Chinese students celebrate lunar new year

Chinese students ring in the lunar new year.

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A dragon dance kicked off the Spring Festival Gala Saturday (Photo: Bianca Müller)

Every year, the largest annual migration takes place in Beijing before the start of the lunar new year. From Jan. 8 to the eve of Jan. 22, an estimated 3.16 billion passenger trips return wary travellers back home just in time for new year's festivities.

This year, the beginning of the lunar calendar in China, Vietnam and Korea starts Jan. 23. But spending the new year with family isn't an option for many international students from China, such as Lisa Zhang.

"I do miss my family, but what I miss most is the food," she said.

Zhang, a fourth-year economics student at Dalhousie University, is from the city of Qiangdao in eastern China. She says food plays an important role in the celebrations. Many dishes and snacks are prepared for guests so symbolically "no one will go hungry all year round."

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Dal and MSVU students held the Chinese Spring Festival Gala Jan.21

This year, Zhang spent New Year's Eve with her co-workers at the Japanese restaurant they work at. They prepared dumplings and ate together in the restaurant.

But Zhang wasn't the only one ringing in the new year at a home away from home this year.

Chinese student populations on the rise

The Chinese Students and Scholars Associations (CSSA) of Dalhousie and Mount Saint Vincent held the annual Spring Festival Gala on Saturday night. More than 400 people attended.

This was the first time MSVU was involved in the gala since its Chinese students association was ratified this fall. Their Chinese student population is at its highest this year, with 133 full-time undergraduates enrolled as of Oct.1. The largest spike occurred in 2009/10 with Chinese students making up just over a quarter of the total international student population.

Cuicui Wang, a second-year nutrition student at MSVU, is the president of the CSSA. She says she saw a need for the club with the increasing Chinese student population.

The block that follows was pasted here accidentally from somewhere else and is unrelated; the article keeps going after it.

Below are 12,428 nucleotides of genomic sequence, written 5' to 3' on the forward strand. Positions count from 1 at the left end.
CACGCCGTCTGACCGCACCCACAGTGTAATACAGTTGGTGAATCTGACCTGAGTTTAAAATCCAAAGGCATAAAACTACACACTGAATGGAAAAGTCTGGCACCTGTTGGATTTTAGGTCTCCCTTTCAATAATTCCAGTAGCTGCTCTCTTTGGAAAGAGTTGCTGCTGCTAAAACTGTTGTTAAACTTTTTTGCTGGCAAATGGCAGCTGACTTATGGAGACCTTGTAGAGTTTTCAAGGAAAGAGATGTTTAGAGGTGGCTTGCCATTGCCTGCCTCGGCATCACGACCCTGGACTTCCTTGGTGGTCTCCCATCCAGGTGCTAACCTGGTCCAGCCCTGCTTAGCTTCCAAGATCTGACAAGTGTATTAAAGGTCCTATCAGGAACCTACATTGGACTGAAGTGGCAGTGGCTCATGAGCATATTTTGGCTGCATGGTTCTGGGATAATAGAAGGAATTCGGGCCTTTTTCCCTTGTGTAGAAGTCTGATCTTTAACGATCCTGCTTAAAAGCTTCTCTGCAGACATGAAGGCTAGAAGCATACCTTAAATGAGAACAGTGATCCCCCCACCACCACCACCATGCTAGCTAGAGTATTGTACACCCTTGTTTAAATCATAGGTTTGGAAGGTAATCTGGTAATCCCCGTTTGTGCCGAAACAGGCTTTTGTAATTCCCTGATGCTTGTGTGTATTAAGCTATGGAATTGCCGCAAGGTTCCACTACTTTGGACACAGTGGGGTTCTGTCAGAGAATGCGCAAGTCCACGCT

"The reason I set up this association is that I wanted to help the new students to know other Chinese students from DAL and SMU; to do activities together, communicate with each other, and to better get to know Halifax," she said.

Celebrating the Chinese New Year

Traditionally Chinese New Year, also known as the Spring Festival, lasts 15 days. Celebrations begin on the new moon and culminate with a lantern festival on the full moon.

According to the Chinese zodiac, 2012 is the year of the dragon. Dragons are characteristically creative, passionate and ambitious, but they can also be quick-tempered and conceited.

Celebrities born in the year of the dragon include John Lennon, Al Pacino, Bruce Lee and Sandra Bullock.

Dal and MSVU's Spring Festival Gala kicked off the year of the dragon with a dragon dance. The mythological significance being that the dragon wards off evil spirits to usher in a new year of luck and prosperity.

The gala featured more than 12 acts with a wide range of talent. Everything from traditional Chinese opera, dance and martial arts, to Chinese R&B and magic was performed.

Carina Fan, a second-year management student at Dalhousie, was one of the primary organizers of the event. With about 40 volunteers to put to work, she had little time to dwell on the fact she wouldn't be spending new years with her family.

"I have a lot of friends in Halifax, so I don't miss home as much as I would this time of year," she says, "but what I do miss are the fireworks."

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